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Earth of fire

Actualité volcanique, Article de fond sur étude de volcan, tectonique, récits et photos de voyage

Publié le par Bernard Duyck
Publié dans : #Excursions et voyages
Red Mountain - a cinder cone dug by an amphitheater - a click to enlarge - photo Americansouthwest

Red Mountain - a cinder cone dug by an amphitheater - a click to enlarge - photo Americansouthwest

After the Chiricahua hoodoos, another special structure of Arizona with Red Mountain.

As its name suggests, this cinder cone is characterized by a red color, but also by its amphitheater iron horse shape.

Located in the Cococino National Forest about thirty kilometers from Flagstaff, this cinder cone was formed 740,000 years ago in the volcanic field of San Francisco, active for 6 million years.

 

Red Mountain - the amphitheater - a click to enlarge - photo Americansouthwest

Red Mountain - the amphitheater - a click to enlarge - photo Americansouthwest

Digital model of Red Mountain, with details of the various structures - Doc.USGS

Digital model of Red Mountain, with details of the various structures - Doc.USGS

During the eruption, the Red Mountain grew up on a practically flat surface covered by a lava flow extruded at the base of the cone during the waning phase of the eruption.
This lava flow has rafted the ash of the western part of the cone.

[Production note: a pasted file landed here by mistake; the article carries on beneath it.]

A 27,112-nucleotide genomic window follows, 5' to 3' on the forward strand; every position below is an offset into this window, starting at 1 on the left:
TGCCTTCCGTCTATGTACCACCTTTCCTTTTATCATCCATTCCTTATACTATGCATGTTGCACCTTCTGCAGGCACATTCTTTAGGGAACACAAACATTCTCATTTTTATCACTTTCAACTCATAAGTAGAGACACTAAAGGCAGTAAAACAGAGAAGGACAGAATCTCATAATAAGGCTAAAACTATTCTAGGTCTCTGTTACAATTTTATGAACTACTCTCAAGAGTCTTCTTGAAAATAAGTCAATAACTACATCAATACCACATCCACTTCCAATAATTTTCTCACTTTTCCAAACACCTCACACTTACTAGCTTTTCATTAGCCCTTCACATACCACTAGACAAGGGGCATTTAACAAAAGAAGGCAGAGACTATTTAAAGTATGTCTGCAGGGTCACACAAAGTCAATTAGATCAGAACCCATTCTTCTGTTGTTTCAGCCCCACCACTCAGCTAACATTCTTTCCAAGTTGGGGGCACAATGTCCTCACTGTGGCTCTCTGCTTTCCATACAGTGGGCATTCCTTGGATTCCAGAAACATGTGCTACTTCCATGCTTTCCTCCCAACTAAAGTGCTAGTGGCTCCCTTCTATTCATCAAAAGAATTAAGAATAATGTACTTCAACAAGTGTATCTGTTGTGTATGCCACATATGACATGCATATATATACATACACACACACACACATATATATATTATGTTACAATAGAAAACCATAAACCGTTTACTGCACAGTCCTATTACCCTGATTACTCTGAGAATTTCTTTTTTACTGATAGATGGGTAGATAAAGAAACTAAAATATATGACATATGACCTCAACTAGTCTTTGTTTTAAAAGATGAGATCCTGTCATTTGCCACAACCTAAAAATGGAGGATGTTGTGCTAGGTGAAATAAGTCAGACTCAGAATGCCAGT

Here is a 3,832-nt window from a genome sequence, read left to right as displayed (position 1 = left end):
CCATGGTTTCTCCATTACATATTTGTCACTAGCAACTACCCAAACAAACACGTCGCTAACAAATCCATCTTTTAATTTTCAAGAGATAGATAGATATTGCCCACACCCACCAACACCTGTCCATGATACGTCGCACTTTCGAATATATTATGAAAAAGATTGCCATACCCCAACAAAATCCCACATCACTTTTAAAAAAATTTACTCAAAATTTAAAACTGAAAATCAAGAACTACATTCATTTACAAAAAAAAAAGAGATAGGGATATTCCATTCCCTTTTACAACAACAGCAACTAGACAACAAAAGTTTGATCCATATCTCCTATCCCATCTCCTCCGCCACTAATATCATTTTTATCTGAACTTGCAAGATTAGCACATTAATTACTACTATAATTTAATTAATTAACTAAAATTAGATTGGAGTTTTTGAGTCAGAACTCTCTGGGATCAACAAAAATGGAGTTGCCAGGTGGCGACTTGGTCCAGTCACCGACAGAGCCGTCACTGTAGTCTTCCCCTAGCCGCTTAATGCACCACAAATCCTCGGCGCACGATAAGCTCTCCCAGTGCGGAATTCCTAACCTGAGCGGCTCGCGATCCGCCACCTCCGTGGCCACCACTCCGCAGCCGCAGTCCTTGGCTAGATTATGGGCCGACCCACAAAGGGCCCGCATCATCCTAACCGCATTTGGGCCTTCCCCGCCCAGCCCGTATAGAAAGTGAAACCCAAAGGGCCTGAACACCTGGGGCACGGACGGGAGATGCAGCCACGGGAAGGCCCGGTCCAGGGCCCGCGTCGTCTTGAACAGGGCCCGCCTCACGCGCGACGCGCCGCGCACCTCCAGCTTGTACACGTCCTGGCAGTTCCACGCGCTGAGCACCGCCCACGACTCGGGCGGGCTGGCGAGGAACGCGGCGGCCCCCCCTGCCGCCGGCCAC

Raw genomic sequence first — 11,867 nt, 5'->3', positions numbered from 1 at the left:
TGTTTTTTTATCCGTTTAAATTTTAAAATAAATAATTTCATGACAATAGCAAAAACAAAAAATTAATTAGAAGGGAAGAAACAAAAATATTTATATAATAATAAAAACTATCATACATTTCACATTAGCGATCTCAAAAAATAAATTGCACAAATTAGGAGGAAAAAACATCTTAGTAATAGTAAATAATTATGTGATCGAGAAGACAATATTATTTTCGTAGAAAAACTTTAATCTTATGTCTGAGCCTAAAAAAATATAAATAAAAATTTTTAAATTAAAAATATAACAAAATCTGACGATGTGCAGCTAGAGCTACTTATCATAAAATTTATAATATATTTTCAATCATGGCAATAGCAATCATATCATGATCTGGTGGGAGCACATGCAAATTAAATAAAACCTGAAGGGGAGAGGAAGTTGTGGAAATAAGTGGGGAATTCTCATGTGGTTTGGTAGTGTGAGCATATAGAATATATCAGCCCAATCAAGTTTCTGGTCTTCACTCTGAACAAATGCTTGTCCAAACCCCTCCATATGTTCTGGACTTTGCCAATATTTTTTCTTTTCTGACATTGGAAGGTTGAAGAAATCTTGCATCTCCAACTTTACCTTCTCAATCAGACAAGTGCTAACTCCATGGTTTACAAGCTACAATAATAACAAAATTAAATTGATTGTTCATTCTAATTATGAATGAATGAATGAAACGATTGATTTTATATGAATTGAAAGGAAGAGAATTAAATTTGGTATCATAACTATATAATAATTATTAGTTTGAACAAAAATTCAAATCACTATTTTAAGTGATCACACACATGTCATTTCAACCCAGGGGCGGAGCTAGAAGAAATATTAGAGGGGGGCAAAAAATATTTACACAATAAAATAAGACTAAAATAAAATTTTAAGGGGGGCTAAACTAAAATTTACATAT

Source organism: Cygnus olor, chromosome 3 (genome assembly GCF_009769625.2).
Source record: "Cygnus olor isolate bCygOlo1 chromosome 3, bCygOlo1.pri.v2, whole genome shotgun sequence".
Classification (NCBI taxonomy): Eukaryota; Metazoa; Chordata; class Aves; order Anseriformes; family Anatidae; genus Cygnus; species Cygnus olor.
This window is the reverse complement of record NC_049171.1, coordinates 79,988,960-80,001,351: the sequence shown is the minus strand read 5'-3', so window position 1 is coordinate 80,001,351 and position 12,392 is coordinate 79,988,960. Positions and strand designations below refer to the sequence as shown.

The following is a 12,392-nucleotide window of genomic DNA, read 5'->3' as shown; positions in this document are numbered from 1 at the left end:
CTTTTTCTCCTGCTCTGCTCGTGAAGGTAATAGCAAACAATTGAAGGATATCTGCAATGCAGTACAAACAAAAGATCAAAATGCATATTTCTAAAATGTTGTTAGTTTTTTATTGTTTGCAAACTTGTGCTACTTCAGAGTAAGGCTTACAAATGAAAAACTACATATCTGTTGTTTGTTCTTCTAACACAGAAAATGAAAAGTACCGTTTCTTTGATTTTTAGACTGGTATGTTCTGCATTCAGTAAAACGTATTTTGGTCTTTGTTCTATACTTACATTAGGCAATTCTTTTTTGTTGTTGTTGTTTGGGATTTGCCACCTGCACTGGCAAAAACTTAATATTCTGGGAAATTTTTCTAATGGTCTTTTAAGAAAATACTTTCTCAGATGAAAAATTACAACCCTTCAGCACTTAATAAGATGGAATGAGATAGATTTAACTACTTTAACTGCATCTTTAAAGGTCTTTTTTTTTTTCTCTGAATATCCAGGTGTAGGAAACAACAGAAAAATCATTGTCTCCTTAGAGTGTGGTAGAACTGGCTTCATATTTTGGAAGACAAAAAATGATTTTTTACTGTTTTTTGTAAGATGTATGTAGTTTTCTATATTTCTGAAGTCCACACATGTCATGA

The perfect cone has disappeared, and a large natural amphitheater widened in its northeast flank, presumably blown by one or more steam explosions shortly after the end of the eruption : the recently ejected ashes have cooled, but are remained for some time at about 300 ° C, the temperature above the boiling point of water. Rainwater seeped and circulated through hot ashes by creating a mineral cement which bound the ashes together, and formed a  "lid pressure cooker" . The overpressure of trapped waters resulted in steam explosions. Then the erosion of rains and winds expanded over the time this opening, as is suggested by the hoodoos wearing harder sombreros
, and the walls sculpted by the elements.

Red Mountain - ash compacted inside the amphitheater - photo Americansouthwest

Red Mountain - ash compacted inside the amphitheater - photo Americansouthwest

Red Mountain  - Weathered formation of fused cinders, mostly covered by lichen - amerSW

Red Mountain - Weathered formation of fused cinders, mostly covered by lichen - amerSW

Red Mountain - views of the amphitheater and the pinnacles and boulders along the western walls - pictures Americansouthwest
Red Mountain - views of the amphitheater and the pinnacles and boulders along the western walls - pictures Americansouthwest

Red Mountain - views of the amphitheater and the pinnacles and boulders along the western walls - pictures Americansouthwest

Red Mountain  - The boulder sombrero, capping each pinnacle, protects the underlying cinders from erosion. - photo USGS

Red Mountain - The boulder sombrero, capping each pinnacle, protects the underlying cinders from erosion. - photo USGS

Sources :

- USGS - Red Mountain Volcano—A Spectacular and Unusual Cinder Cone in Northern Arizona – link 1link 2

- Hiking Red Mountain Near Flagstaff, Arizona – link

- Summitpost – Red Mountain – link

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